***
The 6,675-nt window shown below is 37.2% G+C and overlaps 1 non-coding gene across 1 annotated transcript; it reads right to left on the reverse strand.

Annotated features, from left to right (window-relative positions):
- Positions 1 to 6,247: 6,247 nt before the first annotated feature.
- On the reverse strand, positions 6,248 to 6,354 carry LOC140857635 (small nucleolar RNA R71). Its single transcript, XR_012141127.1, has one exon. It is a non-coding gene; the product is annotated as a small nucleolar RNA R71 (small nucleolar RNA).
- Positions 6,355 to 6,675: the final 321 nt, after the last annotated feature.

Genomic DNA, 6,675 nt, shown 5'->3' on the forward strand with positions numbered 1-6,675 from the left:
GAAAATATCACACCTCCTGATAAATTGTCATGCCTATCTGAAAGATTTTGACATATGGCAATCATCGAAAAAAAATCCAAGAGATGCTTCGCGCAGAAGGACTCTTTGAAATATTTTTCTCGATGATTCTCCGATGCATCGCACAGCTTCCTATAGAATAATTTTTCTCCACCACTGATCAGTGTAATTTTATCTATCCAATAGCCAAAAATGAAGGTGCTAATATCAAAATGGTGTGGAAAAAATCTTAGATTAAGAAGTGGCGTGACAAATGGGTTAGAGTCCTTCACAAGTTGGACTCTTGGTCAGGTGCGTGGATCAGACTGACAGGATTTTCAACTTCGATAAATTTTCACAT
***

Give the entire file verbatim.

The 6,675-nt window shown below is 37.2% G+C and overlaps 1 non-coding gene across 1 annotated transcript; it reads right to left on the reverse strand.

Annotated features, from left to right (window-relative positions):
- Positions 1 to 6,247: 6,247 nt before the first annotated feature.
- On the reverse strand, positions 6,248 to 6,354 carry LOC140857635 (small nucleolar RNA R71). Its single transcript, XR_012141127.1, has one exon. It is a non-coding gene; the product is annotated as a small nucleolar RNA R71 (small nucleolar RNA).
- Positions 6,355 to 6,675: the final 321 nt, after the last annotated feature.

Genomic DNA, 6,675 nt, shown 5'->3' on the forward strand with positions numbered 1-6,675 from the left:
GAAAATATCACACCTCCTGATAAATTGTCATGCCTATCTGAAAGATTTTGACATATGGCAATCATCGAAAAAAAATCCAAGAGATGCTTCGCGCAGAAGGACTCTTTGAAATATTTTTCTCGATGATTCTCCGATGCATCGCACAGCTTCCTATAGAATAATTTTTCTCCACCACTGATCAGTGTAATTTTATCTATCCAATAGCCAAAAATGAAGGTGCTAATATCAAAATGGTGTGGAAAAAATCTTAGATTAAGAAGTGGCGTGACAAATGGGTTAGAGTCCTTCACAAGTTGGACTCTTGGTCAGGTGCGTGGATCAGACTGACAGGATTTTCAACTTCGATAAATTTTCACAT